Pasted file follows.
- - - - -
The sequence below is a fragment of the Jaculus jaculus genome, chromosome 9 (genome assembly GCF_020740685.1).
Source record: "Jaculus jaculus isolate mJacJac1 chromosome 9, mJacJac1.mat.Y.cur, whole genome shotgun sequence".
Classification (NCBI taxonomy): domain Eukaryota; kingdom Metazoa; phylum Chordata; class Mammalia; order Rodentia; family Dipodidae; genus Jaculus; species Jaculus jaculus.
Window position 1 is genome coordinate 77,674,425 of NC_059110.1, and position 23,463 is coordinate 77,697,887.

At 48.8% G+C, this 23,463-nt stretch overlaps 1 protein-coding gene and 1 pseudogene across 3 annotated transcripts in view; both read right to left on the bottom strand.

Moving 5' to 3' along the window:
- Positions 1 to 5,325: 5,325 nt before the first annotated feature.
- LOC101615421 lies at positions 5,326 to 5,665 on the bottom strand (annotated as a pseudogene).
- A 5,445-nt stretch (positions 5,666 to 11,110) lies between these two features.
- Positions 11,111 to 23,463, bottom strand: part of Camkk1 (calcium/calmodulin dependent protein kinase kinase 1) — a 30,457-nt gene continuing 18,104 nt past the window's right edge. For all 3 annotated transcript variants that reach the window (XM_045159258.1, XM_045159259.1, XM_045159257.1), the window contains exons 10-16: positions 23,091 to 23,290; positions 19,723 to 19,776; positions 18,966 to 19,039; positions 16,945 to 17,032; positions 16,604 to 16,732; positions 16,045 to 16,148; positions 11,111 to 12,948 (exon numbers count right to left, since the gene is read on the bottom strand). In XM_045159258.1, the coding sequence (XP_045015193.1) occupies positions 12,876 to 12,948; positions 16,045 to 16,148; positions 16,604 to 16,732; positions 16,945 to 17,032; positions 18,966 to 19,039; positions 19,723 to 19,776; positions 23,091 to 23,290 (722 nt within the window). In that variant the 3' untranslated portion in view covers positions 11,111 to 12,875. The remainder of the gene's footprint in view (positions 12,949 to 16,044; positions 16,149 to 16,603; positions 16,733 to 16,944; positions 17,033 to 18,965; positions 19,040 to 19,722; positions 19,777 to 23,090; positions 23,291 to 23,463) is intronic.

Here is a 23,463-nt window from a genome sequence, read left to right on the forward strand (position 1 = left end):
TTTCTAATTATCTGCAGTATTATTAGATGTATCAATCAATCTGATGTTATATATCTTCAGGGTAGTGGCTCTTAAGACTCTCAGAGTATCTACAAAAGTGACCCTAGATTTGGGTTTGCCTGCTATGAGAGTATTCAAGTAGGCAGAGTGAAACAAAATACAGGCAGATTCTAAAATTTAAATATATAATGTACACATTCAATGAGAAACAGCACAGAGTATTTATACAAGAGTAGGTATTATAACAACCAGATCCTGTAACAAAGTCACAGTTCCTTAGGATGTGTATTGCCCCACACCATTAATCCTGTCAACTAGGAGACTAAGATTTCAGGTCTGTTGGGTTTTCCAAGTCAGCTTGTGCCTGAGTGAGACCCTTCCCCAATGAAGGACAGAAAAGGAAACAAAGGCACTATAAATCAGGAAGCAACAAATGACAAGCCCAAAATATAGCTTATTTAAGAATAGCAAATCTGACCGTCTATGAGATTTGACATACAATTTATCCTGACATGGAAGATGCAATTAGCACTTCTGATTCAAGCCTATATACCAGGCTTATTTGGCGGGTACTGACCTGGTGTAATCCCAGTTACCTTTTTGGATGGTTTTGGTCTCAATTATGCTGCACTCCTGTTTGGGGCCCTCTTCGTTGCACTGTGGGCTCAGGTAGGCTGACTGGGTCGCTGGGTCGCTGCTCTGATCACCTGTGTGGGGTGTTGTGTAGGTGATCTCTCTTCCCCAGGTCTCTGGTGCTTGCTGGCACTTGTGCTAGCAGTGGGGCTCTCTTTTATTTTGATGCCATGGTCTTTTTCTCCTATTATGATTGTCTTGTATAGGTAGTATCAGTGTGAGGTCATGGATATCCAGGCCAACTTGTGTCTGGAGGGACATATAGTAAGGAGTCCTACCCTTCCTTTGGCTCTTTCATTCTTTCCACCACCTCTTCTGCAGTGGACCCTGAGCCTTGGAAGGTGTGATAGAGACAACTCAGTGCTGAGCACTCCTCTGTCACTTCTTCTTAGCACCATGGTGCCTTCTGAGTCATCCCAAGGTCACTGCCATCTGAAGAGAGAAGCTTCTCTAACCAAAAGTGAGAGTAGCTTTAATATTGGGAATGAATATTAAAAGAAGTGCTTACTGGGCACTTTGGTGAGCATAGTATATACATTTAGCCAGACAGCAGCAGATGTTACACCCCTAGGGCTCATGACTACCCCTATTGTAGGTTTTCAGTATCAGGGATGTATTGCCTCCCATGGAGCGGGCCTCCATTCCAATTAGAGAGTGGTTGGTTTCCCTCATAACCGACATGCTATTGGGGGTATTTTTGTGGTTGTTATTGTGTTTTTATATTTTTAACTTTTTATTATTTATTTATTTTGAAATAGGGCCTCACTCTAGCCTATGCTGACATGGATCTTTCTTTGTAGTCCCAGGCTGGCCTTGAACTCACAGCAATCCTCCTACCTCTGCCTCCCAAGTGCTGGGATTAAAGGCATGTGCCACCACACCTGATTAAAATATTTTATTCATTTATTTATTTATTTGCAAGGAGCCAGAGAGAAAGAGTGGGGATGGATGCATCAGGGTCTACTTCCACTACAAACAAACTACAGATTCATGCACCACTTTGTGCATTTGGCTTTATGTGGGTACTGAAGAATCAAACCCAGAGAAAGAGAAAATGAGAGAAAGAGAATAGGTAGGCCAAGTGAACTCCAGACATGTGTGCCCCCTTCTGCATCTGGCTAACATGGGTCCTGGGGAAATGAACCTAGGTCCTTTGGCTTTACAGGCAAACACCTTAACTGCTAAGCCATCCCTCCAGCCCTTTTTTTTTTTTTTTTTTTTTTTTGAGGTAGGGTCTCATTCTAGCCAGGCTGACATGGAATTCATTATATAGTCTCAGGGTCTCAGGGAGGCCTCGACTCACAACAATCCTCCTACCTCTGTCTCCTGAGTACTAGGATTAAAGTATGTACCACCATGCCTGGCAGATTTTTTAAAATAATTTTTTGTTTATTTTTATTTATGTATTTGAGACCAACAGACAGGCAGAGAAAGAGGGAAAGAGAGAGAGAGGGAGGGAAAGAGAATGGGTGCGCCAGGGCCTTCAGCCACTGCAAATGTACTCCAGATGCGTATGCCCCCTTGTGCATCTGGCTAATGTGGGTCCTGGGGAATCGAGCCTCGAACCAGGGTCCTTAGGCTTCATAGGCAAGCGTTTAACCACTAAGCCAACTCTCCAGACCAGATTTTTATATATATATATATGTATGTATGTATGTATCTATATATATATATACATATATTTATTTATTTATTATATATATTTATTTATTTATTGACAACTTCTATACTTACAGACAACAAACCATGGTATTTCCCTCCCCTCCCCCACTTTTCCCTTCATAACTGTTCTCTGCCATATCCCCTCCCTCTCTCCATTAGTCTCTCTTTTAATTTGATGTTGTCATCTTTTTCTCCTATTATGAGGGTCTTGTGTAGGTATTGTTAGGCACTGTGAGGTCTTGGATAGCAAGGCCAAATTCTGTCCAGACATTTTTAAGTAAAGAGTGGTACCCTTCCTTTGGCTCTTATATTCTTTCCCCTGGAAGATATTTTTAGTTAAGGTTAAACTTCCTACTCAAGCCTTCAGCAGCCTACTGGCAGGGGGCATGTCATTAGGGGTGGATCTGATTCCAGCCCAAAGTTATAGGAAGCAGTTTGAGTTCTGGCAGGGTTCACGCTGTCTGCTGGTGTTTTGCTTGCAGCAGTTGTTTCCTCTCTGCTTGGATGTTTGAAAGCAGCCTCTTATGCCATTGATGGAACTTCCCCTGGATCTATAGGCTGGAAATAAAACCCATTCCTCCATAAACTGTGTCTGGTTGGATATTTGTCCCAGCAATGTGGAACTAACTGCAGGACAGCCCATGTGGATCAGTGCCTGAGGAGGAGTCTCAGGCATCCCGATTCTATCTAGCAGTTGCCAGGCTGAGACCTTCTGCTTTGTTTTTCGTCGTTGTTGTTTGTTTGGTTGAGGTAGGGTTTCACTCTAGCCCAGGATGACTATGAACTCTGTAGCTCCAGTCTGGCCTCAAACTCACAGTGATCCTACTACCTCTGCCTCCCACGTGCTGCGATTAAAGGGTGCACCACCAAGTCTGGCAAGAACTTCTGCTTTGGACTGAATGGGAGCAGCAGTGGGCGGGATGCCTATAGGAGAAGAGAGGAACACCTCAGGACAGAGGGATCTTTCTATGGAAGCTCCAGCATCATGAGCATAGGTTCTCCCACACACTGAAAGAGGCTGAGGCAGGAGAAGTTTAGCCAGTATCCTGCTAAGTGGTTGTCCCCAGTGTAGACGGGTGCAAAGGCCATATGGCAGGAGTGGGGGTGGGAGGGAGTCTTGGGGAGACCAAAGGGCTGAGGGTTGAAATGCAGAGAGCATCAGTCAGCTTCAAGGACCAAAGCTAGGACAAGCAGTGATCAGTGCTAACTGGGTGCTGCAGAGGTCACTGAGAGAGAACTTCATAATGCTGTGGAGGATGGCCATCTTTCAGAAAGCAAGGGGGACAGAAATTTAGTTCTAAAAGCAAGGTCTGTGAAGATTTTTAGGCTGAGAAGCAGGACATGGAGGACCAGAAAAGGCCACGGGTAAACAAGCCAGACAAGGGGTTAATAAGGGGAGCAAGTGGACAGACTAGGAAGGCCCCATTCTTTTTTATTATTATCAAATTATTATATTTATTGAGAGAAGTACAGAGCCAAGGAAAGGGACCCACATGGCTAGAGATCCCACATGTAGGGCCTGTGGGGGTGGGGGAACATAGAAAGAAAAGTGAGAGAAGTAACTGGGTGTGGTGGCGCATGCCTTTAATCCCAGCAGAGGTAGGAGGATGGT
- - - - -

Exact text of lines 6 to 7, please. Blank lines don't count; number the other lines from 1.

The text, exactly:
Moving 5' to 3' along the window:
- Positions 1 to 5,325: 5,325 nt before the first annotated feature.